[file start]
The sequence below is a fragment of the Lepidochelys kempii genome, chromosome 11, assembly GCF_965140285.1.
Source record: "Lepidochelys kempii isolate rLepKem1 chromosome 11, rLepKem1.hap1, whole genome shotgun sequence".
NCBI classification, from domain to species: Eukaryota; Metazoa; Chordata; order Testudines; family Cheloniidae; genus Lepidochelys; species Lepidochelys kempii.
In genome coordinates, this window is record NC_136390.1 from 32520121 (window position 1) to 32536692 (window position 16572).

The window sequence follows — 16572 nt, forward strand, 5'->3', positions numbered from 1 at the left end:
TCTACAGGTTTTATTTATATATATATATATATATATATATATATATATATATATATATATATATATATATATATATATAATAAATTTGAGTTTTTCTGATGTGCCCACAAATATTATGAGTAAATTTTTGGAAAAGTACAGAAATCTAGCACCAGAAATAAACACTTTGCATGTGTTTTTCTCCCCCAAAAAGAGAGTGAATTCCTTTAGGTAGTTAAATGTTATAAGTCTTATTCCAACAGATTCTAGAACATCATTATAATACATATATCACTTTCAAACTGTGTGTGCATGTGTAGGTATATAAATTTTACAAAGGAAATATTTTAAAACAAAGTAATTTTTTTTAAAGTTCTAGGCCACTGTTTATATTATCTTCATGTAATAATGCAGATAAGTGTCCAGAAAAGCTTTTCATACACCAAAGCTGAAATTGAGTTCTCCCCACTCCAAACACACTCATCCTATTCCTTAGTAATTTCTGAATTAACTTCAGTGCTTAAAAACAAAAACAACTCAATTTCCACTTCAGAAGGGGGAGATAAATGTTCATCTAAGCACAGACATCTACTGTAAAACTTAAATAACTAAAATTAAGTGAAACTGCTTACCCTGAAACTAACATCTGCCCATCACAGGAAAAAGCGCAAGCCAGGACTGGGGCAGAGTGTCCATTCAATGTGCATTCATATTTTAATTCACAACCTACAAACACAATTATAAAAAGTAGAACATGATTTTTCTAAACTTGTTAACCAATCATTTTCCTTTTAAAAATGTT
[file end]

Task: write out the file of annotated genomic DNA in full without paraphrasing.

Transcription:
The sequence below is a fragment of the Lepidochelys kempii genome, chromosome 11, assembly GCF_965140285.1.
Source record: "Lepidochelys kempii isolate rLepKem1 chromosome 11, rLepKem1.hap1, whole genome shotgun sequence".
NCBI classification, from domain to species: Eukaryota; Metazoa; Chordata; order Testudines; family Cheloniidae; genus Lepidochelys; species Lepidochelys kempii.
In genome coordinates, this window is record NC_136390.1 from 32520121 (window position 1) to 32536692 (window position 16572).

The window sequence follows — 16572 nt, forward strand, 5'->3', positions numbered from 1 at the left end:
TCTACAGGTTTTATTTATATATATATATATATATATATATATATATATATATATATATATATATATATATATATATATAATAAATTTGAGTTTTTCTGATGTGCCCACAAATATTATGAGTAAATTTTTGGAAAAGTACAGAAATCTAGCACCAGAAATAAACACTTTGCATGTGTTTTTCTCCCCCAAAAAGAGAGTGAATTCCTTTAGGTAGTTAAATGTTATAAGTCTTATTCCAACAGATTCTAGAACATCATTATAATACATATATCACTTTCAAACTGTGTGTGCATGTGTAGGTATATAAATTTTACAAAGGAAATATTTTAAAACAAAGTAATTTTTTTTAAAGTTCTAGGCCACTGTTTATATTATCTTCATGTAATAATGCAGATAAGTGTCCAGAAAAGCTTTTCATACACCAAAGCTGAAATTGAGTTCTCCCCACTCCAAACACACTCATCCTATTCCTTAGTAATTTCTGAATTAACTTCAGTGCTTAAAAACAAAAACAACTCAATTTCCACTTCAGAAGGGGGAGATAAATGTTCATCTAAGCACAGACATCTACTGTAAAACTTAAATAACTAAAATTAAGTGAAACTGCTTACCCTGAAACTAACATCTGCCCATCACAGGAAAAAGCGCAAGCCAGGACTGGGGCAGAGTGTCCATTCAATGTGCATTCATATTTTAATTCACAACCTACAAACACAATTATAAAAAGTAGAACATGATTTTTCTAAACTTGTTAACCAATCATTTTCCTTTTAAAAATGTT